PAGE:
Democratic presidential candidate Sen. Barack Obama, D-Ill., hugs his wife, Michelle Obama, after giving his acceptance speech at the Democratic National Convention at Invesco Field at Mile High in Denver last Thursday. (AP photo/Alex Brandon)
|Democratic presidential nominee Sen. Barack Obama, D-Ill. (left), his wife Michelle (right) and their daughters Malia, 10 (second from right), and Sasha, 7, take the stage after his acceptance speech at the Democratic National Convention at Invesco Field at Mile High in Denver last Thursday evening. (AP photo/Ron Edmonds)|
DENVER — Surrounded by an enormous, adoring crowd, Barack Obama promised a clean break from the “broken politics in Washington and the failed policies of George W. Bush” last Thursday night as he embarked on the final lap of his bid to become the nation’s first black president.
“America, now is not the time for small plans,” the 47-year-old Democratic Illinois senator told an estimated 84,000 people packed into Invesco Field, a huge football stadium at the base of the Rocky Mountains.
He vowed to cut taxes for nearly all working-class families, end the war in Iraq and break America’s dependence on Middle East oil within a decade. By contrast, he said, “John McCain has voted with President Bush 90 percent of the time,” a scathing indictment of his Republican rival — on health care, education, the economy and more.
Polls indicate a close race between Obama and McCain, the Arizona senator who stands between him and a place in history. On a night 45 years after Martin Luther King Jr. delivered his “I Have a Dream” speech, Obama made no overt mention of his own race.
“I realize that I am not the likeliest candidate for this office. I don’t fit the typical pedigree” of a presidential candidate was as close as he came to the long-smoldering issue that may well determine the outcome of the election.
Fireworks lit the night sky as Obama, his speech concluded, accepted the cheers of supporters. His wife, Michelle, and their daughters Malia and Sasha joined him as the country music anthem “Only in America” filled the stadium. Vice presidential running mate Joseph Biden and his wife Jill joined them onstage.
Depicted by McCain as too young and inexperienced to sit in the Oval Office, Obama responded with an oblique reference to his rival’s temper.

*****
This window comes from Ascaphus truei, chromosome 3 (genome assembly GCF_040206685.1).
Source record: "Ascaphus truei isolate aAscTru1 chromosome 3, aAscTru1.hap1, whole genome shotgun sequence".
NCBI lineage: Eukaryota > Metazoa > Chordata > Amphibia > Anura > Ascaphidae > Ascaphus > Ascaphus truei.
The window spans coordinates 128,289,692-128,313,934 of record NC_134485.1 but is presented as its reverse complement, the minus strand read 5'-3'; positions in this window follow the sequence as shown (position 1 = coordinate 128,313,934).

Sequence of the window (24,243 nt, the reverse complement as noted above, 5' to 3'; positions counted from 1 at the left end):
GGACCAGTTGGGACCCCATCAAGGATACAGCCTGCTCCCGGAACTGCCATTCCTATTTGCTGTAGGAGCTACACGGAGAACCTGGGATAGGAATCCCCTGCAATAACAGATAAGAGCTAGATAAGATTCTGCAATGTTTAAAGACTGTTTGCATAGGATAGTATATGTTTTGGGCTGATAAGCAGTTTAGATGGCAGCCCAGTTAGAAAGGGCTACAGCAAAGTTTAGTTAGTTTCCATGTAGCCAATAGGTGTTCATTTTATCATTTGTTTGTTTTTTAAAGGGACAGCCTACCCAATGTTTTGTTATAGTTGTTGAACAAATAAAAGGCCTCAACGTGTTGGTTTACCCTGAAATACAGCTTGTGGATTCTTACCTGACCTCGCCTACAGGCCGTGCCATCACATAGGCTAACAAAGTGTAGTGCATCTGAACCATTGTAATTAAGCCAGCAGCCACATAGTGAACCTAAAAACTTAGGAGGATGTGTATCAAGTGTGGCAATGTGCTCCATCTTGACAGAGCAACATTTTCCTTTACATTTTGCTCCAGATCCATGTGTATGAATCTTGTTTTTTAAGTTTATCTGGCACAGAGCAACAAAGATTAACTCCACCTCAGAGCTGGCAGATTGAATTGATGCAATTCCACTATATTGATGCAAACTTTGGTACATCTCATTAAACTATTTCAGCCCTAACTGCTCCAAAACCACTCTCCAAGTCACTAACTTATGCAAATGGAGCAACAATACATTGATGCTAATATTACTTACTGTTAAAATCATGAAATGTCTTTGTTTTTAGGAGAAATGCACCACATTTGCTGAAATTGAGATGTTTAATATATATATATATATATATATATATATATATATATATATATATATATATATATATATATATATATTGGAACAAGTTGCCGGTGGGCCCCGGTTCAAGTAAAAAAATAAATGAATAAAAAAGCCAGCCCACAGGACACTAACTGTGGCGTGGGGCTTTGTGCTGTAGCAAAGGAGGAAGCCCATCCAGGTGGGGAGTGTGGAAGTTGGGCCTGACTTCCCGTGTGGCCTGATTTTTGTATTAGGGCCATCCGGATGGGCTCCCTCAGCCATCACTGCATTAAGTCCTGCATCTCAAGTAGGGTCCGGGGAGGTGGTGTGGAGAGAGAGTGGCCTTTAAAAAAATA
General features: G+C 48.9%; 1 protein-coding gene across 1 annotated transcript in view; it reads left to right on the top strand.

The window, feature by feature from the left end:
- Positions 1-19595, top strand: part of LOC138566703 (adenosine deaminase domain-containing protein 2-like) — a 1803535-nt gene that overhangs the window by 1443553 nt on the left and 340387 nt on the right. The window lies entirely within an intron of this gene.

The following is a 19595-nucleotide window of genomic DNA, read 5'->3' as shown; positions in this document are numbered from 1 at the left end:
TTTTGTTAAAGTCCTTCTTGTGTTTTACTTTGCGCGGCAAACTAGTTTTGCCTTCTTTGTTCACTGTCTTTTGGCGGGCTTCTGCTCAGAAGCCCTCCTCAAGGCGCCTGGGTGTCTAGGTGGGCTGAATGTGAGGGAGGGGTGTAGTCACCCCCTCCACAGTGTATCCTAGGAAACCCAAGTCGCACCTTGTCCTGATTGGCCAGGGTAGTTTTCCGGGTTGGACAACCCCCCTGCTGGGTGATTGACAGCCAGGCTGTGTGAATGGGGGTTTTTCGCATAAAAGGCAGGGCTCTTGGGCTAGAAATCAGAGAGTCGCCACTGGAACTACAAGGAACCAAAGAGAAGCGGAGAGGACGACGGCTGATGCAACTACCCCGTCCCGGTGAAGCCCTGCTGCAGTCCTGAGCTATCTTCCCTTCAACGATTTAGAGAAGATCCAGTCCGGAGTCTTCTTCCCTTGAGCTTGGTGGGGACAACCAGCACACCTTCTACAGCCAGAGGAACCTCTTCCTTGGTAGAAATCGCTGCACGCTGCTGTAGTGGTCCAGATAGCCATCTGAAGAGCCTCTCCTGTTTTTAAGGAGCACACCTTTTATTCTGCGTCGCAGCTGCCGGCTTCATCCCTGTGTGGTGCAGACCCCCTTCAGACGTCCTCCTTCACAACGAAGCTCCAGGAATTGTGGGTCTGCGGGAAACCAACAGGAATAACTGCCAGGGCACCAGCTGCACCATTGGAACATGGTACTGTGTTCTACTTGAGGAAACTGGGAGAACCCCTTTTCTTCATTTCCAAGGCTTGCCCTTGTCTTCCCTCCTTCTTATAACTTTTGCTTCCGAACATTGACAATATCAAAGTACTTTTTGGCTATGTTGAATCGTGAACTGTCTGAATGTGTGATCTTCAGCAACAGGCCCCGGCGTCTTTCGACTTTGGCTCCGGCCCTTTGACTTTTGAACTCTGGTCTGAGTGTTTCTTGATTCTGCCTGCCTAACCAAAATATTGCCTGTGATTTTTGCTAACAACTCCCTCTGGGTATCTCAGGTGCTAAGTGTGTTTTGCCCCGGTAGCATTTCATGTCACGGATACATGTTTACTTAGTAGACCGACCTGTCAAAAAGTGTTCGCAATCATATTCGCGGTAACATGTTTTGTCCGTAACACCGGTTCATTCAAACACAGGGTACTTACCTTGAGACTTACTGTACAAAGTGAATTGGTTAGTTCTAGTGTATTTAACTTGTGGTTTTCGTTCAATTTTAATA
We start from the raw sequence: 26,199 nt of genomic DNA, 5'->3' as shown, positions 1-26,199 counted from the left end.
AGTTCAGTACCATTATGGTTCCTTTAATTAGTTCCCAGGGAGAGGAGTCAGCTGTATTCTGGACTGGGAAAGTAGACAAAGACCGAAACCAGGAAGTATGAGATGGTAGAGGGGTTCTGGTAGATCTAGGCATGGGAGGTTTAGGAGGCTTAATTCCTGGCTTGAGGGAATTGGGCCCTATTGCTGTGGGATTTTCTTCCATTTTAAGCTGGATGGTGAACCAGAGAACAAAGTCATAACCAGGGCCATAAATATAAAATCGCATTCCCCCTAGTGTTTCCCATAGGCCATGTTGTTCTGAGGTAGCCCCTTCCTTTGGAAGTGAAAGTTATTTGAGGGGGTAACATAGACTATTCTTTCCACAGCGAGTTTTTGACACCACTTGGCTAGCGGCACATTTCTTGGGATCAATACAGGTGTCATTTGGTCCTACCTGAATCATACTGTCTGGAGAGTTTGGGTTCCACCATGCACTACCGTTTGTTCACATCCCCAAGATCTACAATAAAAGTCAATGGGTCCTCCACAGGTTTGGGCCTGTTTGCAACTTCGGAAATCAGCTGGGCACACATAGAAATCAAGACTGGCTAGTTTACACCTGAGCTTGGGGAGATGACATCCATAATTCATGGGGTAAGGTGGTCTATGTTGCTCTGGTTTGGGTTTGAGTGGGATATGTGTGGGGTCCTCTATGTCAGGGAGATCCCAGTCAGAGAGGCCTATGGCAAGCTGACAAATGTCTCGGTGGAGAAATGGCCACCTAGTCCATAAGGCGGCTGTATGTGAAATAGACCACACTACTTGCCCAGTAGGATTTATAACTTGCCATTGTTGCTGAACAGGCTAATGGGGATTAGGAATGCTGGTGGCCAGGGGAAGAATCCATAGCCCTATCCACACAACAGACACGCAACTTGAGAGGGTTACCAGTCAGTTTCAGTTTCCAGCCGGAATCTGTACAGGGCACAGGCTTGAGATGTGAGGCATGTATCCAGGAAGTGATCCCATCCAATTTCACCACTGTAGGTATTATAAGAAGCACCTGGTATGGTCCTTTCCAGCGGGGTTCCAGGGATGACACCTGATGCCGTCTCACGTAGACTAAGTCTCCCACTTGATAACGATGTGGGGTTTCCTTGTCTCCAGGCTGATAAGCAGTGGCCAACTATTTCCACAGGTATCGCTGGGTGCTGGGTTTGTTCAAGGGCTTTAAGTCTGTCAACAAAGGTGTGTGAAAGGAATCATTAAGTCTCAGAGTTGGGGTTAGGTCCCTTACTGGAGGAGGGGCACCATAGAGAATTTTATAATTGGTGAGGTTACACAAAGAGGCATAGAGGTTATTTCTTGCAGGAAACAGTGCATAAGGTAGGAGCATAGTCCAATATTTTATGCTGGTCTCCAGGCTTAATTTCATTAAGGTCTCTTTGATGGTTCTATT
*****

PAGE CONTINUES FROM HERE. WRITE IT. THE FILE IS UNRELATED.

“If John McCain wants to have a debate about who has the temperament, and judgment, to serve as the next commander in chief, that’s a debate I’m ready to have,” he said.
Campaigning as an advocate of a new kind of politics, he suggested at least some common ground was possible on abortion, gun control, immigration and gay marriage.
Obama delivered his 44-minute nomination acceptance speech in an unrivaled convention setting, before a crowd of unrivaled size — the filled stadium, the camera flashes in the night, the made-for-television backdrop that suggested the White House, and the thousands of convention delegates seated around the podium in an enormous semicircle.
Obama and his fellow senator, Biden of Delaware, left the convention city last Friday for Pennsylvania, the first stop on an eight-week sprint to Election Day.
Rep. John Lewis of Georgia spoke from the convention stage about the anniversary of King’s memorable speech.
“Tonight we are gathered here in this magnificent stadium in Denver because we still have a dream,” said the Georgia lawmaker, who marched with King, supported Obama’s primary rival, Hillary Rodham Clinton, then switched under pressure from younger black leaders in his home state and elsewhere.
Obama’s aides were interested in a different historical parallel from King — Obama was the first to deliver an outdoor convention acceptance speech since John F. Kennedy did so at the Los Angeles Coliseum in 1960.
In his speech, Obama pledged to jettison Bush’s economic policy and replace it with his own, designed to help hard-pressed families.
“I will cut taxes for 95 percent of all working families. Because in an economy like this, the last thing we should do is raise taxes on the middle class,” he said.(p2)
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